Former British spy Christopher Steele, the author of the anti-Trump dossier of salacious and unverified claims about the president’s ties to Russia, has agreed to be questioned by investigators from the United States, according to a report in Britain.
The Times (UK) cited sources close to Steele on Tuesday in reporting that the 54-year-old is set to be interviewed in London within weeks. The development comes as attention has returned to the dossier authored by Steele -- especially since its more sensational claims were not substantiated by Special Counsel Robert Mueller, whose report found no evidence of collusion between the Trump campaign and Russia during the 2016 election.
The paper did not specifically say who Steele would be interviewed by.
But there are several ongoing investigations in the U.S. related to the origins of the Russia probe, and federal investigators are probing how the Democrat-funded anti-Trump dossier written by Steele was used to secure surveillance warrants for former Trump campaign adviser Carter Page in 2016.
Congressional committees have unsuccessfully sought testimony from Steele, who drafted the dossier while working for political opposition firm Fusion GPS, co-founded by Glenn Simpson.
Attorney General Bill Barr also recently announced that he appointed John Durham, the U.S. Attorney in Connecticut, to review the FBI’s Russia probe. Barr has testified that "spying" occurred against the Trump campaign during the 2016 campaign and has voiced interest in getting to the bottom of what happened.
Further, the Justice Department’s inspector general, as Fox News has reported, has focused on how the dossier was used by the FBI as part of a long-running internal review of alleged surveillance abuses during the 2016 campaign.
Last week, Barr said he has not received answers from the intelligence community that are “at all satisfactory” in the early stages of his review into the origins of the Russia investigation.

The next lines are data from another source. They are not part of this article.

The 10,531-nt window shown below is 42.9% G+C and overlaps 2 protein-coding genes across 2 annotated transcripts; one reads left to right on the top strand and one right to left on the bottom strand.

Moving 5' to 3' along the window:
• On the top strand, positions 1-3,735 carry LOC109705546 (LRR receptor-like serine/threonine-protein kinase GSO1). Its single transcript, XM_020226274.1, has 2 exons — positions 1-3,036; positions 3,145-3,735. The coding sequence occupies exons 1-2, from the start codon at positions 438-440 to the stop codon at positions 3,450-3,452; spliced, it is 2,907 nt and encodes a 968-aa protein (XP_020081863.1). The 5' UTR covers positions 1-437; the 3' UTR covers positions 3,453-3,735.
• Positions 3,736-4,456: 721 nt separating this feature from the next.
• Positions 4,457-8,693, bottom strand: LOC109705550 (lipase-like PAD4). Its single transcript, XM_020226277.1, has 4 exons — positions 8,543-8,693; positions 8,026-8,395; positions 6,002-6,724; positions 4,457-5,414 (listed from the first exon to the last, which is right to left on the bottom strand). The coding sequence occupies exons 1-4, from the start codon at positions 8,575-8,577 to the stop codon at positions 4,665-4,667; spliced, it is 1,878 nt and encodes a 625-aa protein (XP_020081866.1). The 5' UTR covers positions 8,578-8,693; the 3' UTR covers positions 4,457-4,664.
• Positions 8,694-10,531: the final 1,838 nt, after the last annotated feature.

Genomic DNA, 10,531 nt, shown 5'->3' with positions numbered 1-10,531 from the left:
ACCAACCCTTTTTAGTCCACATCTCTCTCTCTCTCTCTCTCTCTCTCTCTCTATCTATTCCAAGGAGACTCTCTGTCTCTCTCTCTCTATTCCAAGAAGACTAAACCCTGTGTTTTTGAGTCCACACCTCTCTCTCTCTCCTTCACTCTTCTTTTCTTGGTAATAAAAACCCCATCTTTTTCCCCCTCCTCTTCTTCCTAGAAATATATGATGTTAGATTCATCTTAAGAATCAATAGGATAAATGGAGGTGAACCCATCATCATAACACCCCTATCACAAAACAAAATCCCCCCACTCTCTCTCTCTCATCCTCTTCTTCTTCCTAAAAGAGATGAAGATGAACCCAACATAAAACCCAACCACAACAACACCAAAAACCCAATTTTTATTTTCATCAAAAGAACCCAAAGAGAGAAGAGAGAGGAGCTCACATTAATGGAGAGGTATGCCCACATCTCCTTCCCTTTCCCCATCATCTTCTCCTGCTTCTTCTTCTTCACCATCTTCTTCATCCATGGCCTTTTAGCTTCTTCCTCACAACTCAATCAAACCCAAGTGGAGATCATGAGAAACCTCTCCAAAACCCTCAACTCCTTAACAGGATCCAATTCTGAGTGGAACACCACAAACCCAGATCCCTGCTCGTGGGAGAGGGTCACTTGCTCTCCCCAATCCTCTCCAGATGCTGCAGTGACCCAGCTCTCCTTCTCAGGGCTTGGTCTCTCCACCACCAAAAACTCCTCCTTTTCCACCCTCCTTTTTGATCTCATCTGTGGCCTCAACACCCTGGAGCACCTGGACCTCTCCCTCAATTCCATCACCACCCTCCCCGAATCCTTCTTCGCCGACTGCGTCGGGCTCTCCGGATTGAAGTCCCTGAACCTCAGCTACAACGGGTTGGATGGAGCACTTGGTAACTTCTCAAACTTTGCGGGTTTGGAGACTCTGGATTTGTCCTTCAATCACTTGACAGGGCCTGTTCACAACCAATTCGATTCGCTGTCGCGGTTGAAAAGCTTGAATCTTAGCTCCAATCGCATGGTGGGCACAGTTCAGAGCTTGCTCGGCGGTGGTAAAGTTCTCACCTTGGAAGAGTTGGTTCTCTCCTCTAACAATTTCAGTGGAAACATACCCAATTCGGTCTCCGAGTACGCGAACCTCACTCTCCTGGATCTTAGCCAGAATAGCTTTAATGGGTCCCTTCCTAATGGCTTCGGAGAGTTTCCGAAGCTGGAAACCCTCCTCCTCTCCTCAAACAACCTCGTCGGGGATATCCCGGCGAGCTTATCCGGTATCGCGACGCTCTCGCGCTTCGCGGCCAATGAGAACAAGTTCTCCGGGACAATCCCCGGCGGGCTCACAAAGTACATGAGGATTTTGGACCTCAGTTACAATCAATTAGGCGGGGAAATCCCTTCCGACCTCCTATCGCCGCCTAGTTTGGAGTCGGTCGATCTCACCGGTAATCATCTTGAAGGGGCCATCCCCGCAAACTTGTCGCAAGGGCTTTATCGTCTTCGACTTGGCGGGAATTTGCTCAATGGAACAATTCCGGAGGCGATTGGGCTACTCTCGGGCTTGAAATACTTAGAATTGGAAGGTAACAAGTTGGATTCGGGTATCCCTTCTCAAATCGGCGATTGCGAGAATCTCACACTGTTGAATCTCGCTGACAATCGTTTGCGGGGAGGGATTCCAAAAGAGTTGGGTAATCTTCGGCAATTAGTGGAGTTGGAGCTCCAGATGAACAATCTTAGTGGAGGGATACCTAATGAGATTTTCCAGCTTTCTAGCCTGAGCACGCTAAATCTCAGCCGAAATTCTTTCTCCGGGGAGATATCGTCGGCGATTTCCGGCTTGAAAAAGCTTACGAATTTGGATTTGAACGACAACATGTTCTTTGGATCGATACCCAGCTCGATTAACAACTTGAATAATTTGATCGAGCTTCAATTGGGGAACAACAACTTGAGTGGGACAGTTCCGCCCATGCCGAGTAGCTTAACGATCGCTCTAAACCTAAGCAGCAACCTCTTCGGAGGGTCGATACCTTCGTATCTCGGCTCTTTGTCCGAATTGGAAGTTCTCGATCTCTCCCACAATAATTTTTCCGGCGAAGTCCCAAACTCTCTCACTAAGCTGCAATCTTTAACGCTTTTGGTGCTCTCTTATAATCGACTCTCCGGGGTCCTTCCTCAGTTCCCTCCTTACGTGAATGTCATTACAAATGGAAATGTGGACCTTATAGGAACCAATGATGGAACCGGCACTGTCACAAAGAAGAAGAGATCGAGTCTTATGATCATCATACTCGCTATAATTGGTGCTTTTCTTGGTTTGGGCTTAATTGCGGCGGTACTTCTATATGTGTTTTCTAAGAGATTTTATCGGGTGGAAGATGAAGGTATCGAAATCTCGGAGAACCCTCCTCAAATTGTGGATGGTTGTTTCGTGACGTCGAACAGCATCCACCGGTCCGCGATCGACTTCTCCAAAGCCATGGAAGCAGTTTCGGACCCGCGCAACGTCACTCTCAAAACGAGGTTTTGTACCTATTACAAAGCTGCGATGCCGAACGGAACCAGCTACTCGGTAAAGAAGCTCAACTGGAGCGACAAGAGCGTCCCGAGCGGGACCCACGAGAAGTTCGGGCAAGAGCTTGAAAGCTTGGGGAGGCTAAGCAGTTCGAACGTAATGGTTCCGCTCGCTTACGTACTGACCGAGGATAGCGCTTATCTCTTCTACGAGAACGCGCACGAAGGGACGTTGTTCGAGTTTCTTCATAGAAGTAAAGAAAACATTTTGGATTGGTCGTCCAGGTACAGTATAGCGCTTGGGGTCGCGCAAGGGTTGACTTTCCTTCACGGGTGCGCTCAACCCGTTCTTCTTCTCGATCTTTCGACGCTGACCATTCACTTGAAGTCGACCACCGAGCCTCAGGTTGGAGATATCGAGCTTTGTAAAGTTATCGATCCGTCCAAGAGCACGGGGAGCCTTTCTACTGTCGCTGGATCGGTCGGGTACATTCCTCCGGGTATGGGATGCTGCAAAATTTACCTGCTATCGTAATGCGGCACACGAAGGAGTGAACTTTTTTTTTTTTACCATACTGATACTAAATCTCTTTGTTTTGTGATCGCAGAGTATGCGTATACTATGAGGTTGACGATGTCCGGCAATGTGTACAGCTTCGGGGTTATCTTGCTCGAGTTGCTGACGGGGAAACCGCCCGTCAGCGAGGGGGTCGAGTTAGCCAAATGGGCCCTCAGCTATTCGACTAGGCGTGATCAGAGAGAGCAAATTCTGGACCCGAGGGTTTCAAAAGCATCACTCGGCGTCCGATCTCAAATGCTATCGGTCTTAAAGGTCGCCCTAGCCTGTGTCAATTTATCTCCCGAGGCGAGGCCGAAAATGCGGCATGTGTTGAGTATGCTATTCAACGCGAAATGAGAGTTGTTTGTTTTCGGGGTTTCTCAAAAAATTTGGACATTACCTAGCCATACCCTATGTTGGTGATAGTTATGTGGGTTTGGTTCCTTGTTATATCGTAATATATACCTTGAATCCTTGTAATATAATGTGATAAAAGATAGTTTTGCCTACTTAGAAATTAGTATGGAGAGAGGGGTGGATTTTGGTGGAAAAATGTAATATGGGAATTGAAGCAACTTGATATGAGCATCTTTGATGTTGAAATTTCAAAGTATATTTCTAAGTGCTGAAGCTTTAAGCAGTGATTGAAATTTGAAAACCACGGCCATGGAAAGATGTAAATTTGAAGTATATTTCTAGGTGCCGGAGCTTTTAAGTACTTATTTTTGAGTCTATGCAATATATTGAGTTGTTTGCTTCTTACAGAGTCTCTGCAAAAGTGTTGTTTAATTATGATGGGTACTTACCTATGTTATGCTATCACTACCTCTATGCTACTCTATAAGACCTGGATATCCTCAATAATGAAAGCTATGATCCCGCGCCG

“Like many other people who are familiar with intelligence activities, I had a lot of questions about what was going on,” Barr told CBS News. “And I assumed I’d get answers when I went in, and I have not gotten answers that are at all satisfactory.”
Republicans in Congress have long focused on the dossier, claiming that it formed the origins of what became Mueller's Russia investigation. They and the president have noted in particular the dossier's funding by the DNC and Clinton campaign.
According to a Politico report earlier this year, Steele intended to rebut the IG’s characterizations in the form of a rare public statement, but had previously declined to be interviewed -- citing the potential impropriety of his involvement in an internal Justice Department investigation as a foreign national. If he is speaking with the IG's office now, it's unclear what has changed.
Separately, congressional Republicans have questioned whether British officials supported intelligence-gathering activities targeted at Trump associates or coordinated in any way with Steele.
Fox News’ Brooke Singman and Adam Shaw contributed to this report.